Thumbnail 1 - Nama Hokkigai Karatsuki (Japanese Sakhalin Surf Clam Sashimi Grade)
Thumbnail 2 - Nama Hokkigai Karatsuki (Japanese Sakhalin Surf Clam Sashimi Grade)

Nama Hokkigai Karatsuki (Japanese Sakhalin Surf Clam Sashimi Grade)

Unique in look and taste

1 serving
Delivery in 7 days
(Friday Jul 08 , 2022)
PHP 2,590.00
DELIVERS NCR+ - in 7 days (Friday Jul 08 , 2022)
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Nama Hokkigai Karatsuki, or Japanese Sakhalin Surf Clams, are from Hokkaido, Japan, and are filled with a plump, juicy meat, popularly used in sushi and sashimi.


The Nama Hokkigai Karatsuki is a wild/tennen clam from Hokkaido, Japan. The word “karatsuki” means “with shell,” and this hokkigai indeed arrives to you chilled, with its whole shell intact. It’s sashimi-grade, as well, and hokkigai is a popular Japanese delicacy usually enjoyed as sushi or sashimi.

Its shell is a dark sand color, often times bordering on almost black. They’re filled with a plump, succulent meat that has a mild aroma. The meat is pale when raw, and when boiled or put in hot water, the tip turns a dark purple or red color. It’s juicy, giving a slight crunch, and a delicate, sweet flavor.


While Japanese Sakhalin Surf Clams are okay to eat raw, they have a better texture cooked. You can boil them a little first, before slicing to serve as sushi or sashimi. You can also sauté them in butter, and season with a bit of soy sauce, as well. You can also grill them with butter, or use them as ingredient in curries or soups.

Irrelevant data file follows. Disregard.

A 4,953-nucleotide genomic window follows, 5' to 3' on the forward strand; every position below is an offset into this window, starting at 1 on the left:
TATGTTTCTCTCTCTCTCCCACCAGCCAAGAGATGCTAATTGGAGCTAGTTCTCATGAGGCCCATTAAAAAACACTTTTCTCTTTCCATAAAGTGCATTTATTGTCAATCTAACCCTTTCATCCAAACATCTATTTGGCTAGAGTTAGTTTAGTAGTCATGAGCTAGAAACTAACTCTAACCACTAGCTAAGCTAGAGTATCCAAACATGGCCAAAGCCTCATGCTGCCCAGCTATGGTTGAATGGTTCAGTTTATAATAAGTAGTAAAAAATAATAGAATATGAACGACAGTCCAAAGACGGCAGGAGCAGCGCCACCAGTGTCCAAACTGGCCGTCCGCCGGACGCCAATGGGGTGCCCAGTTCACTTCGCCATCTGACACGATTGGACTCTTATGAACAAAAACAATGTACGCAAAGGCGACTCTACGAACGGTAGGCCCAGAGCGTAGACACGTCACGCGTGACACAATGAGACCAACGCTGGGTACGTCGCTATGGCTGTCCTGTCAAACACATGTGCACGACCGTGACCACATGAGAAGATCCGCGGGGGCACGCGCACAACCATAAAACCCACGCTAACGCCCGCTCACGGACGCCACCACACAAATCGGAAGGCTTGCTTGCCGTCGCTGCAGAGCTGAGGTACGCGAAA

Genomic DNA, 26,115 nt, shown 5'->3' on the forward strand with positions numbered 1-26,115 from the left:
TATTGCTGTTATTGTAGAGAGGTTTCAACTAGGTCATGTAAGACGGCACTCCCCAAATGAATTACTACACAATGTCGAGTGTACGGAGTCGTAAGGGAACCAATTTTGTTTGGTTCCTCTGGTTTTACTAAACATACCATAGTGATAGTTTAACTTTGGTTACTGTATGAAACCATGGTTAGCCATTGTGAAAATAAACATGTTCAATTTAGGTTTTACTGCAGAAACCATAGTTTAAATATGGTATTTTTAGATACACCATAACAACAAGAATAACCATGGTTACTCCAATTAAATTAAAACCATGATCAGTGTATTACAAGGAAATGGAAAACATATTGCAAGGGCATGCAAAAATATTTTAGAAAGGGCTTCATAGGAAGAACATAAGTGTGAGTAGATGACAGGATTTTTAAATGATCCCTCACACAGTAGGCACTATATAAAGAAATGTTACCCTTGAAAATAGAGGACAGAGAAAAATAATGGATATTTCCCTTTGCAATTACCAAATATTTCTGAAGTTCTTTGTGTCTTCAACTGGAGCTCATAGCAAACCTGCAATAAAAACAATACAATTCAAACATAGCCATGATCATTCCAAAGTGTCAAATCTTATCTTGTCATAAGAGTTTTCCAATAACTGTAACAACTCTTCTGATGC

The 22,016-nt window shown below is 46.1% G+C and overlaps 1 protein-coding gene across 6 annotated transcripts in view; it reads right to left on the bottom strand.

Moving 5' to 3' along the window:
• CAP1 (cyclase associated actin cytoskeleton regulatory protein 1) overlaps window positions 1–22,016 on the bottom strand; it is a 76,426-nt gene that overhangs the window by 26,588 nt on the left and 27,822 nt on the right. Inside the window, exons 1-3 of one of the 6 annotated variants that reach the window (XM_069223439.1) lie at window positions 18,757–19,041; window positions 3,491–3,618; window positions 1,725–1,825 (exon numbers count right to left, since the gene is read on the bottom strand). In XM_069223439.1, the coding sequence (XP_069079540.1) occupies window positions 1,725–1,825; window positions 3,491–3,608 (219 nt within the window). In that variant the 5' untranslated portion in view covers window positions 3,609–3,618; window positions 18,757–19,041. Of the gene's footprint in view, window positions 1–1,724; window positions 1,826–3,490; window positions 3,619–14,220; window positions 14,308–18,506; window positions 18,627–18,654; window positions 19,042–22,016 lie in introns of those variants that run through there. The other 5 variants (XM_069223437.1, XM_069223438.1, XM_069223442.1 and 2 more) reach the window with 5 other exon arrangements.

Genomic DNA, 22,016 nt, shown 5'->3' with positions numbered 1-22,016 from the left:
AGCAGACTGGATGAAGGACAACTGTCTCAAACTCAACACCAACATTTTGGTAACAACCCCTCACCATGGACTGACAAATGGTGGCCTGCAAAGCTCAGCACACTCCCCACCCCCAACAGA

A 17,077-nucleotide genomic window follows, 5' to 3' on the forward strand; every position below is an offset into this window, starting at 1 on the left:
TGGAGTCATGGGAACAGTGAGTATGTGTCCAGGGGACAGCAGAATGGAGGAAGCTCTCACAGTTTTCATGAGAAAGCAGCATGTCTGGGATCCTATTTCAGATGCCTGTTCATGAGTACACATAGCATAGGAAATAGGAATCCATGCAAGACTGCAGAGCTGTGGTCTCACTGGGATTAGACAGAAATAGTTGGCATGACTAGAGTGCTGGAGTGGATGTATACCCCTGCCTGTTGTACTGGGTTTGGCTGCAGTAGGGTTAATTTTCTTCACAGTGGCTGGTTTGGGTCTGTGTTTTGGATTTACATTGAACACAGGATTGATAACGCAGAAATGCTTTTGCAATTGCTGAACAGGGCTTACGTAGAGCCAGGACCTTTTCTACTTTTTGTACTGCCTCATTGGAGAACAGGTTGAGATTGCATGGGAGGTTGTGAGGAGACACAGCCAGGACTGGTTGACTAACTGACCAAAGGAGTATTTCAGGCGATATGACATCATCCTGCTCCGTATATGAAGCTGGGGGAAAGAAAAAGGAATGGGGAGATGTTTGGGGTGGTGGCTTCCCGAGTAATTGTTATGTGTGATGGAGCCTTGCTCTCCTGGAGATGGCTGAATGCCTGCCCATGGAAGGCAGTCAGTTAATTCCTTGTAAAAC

A classic and iconic Japanese delicacy, sashimi usually consists of thinly sliced pieces of fresh raw fish or meat. Although many non-Japanese people often confuse the words “sashimi” and “sushi,” or even use them interchangeably, they are, in fact, different. Raw fish is an ingredient in both, but sushi refers to dishes made with vinegared rice. While sashimi is always served as is, on its own.

“Sashimi” means “pierced body,” with “sashi” meaning pierced or stuck, and “mi” meaning body or flesh. There are two possible origins to the word. The first is that it might have come from the practice of sticking the fish’s fin or tail into the slices in order to help the consumer identify what they are eating. Another possibility could pertain to a traditional harvesting method, the “ikejime” process, which involves piercing the fish’s brain with a sharp spike immediately as it is caught, and placing it on shaved ice. The immediate death prevents the fish from obtaining too much lactic acid, and will therefore keep fresh on ice for longer.

Storage Instructions

Store your fresh shellfish in the fridge, keeping the temperature between 0 to 5°C. Place it in a bowl with ice at the bottom—or if you have the room, place ice in a large bowl, then place the shellfish in a slightly smaller bowl to sit in the large one—and cover everything up with a wet paper towel. To enjoy them at their freshest, please consume them within 48 hours.

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